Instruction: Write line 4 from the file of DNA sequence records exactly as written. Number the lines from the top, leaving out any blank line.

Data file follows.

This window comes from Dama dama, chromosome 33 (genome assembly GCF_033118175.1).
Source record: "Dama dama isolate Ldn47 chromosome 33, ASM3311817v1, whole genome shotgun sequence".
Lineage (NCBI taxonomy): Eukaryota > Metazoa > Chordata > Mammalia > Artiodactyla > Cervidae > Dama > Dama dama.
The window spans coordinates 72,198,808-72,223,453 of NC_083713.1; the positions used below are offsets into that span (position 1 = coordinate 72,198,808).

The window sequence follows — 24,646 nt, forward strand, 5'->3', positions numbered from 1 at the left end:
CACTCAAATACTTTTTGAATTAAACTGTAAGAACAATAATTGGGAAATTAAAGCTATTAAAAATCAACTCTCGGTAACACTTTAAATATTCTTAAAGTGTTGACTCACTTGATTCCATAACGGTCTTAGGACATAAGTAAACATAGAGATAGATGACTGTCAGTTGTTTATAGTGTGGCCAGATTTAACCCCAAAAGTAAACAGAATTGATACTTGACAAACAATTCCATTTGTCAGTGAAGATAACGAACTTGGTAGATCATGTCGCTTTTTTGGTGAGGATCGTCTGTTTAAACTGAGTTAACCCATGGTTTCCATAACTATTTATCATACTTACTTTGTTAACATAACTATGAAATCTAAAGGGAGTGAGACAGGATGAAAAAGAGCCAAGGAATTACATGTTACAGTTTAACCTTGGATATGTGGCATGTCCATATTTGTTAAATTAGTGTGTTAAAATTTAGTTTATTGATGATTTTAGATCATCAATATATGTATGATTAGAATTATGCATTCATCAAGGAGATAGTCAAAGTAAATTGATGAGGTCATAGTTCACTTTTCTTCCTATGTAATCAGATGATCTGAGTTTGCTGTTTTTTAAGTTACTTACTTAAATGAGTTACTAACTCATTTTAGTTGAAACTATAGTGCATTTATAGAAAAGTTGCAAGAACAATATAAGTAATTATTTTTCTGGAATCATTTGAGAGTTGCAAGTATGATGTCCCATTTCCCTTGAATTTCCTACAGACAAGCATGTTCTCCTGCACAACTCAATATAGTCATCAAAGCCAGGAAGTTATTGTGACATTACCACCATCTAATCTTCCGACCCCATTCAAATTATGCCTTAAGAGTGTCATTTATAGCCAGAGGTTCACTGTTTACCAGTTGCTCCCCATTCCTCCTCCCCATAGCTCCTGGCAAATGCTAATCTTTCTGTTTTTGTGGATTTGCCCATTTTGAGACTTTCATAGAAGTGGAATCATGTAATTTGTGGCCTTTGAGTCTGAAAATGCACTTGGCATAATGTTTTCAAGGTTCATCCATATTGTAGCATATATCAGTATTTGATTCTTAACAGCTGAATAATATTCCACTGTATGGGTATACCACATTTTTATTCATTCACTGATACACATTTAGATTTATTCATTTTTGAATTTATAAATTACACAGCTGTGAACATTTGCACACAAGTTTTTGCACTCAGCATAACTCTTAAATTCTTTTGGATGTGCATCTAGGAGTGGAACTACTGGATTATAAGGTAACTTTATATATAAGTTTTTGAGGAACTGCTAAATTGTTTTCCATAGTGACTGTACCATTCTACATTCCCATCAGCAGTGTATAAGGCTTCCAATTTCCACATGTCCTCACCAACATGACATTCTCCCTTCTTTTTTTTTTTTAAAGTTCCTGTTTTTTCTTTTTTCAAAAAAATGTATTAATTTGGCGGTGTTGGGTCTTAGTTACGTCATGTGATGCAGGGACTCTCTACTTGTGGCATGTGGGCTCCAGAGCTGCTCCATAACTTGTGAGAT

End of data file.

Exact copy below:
The window spans coordinates 72,198,808-72,223,453 of NC_083713.1; the positions used below are offsets into that span (position 1 = coordinate 72,198,808).